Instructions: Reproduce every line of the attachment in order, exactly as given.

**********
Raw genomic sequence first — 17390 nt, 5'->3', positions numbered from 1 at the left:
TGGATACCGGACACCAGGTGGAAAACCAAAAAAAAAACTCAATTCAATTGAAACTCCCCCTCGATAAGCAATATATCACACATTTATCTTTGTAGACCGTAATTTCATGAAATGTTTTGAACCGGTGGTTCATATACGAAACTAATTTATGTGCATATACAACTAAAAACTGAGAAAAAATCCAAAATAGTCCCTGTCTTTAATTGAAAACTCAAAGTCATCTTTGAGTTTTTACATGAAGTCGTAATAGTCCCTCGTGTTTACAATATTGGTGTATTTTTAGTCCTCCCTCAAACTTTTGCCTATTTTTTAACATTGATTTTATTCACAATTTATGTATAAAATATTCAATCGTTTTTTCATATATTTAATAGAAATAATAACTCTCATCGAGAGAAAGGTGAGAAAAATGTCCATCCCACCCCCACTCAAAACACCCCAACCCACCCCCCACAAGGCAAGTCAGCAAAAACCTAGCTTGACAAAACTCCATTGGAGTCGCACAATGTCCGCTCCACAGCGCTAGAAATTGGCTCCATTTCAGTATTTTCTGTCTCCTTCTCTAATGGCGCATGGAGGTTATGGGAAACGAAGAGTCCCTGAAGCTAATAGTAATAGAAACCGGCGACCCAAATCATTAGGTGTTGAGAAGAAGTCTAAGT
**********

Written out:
Raw genomic sequence first — 17390 nt, 5'->3', positions numbered from 1 at the left:
TGGATACCGGACACCAGGTGGAAAACCAAAAAAAAAACTCAATTCAATTGAAACTCCCCCTCGATAAGCAATATATCACACATTTATCTTTGTAGACCGTAATTTCATGAAATGTTTTGAACCGGTGGTTCATATACGAAACTAATTTATGTGCATATACAACTAAAAACTGAGAAAAAATCCAAAATAGTCCCTGTCTTTAATTGAAAACTCAAAGTCATCTTTGAGTTTTTACATGAAGTCGTAATAGTCCCTCGTGTTTACAATATTGGTGTATTTTTAGTCCTCCCTCAAACTTTTGCCTATTTTTTAACATTGATTTTATTCACAATTTATGTATAAAATATTCAATCGTTTTTTCATATATTTAATAGAAATAATAACTCTCATCGAGAGAAAGGTGAGAAAAATGTCCATCCCACCCCCACTCAAAACACCCCAACCCACCCCCCACAAGGCAAGTCAGCAAAAACCTAGCTTGACAAAACTCCATTGGAGTCGCACAATGTCCGCTCCACAGCGCTAGAAATTGGCTCCATTTCAGTATTTTCTGTCTCCTTCTCTAATGGCGCATGGAGGTTATGGGAAACGAAGAGTCCCTGAAGCTAATAGTAATAGAAACCGGCGACCCAAATCATTAGGTGTTGAGAAGAAGTCTAAGT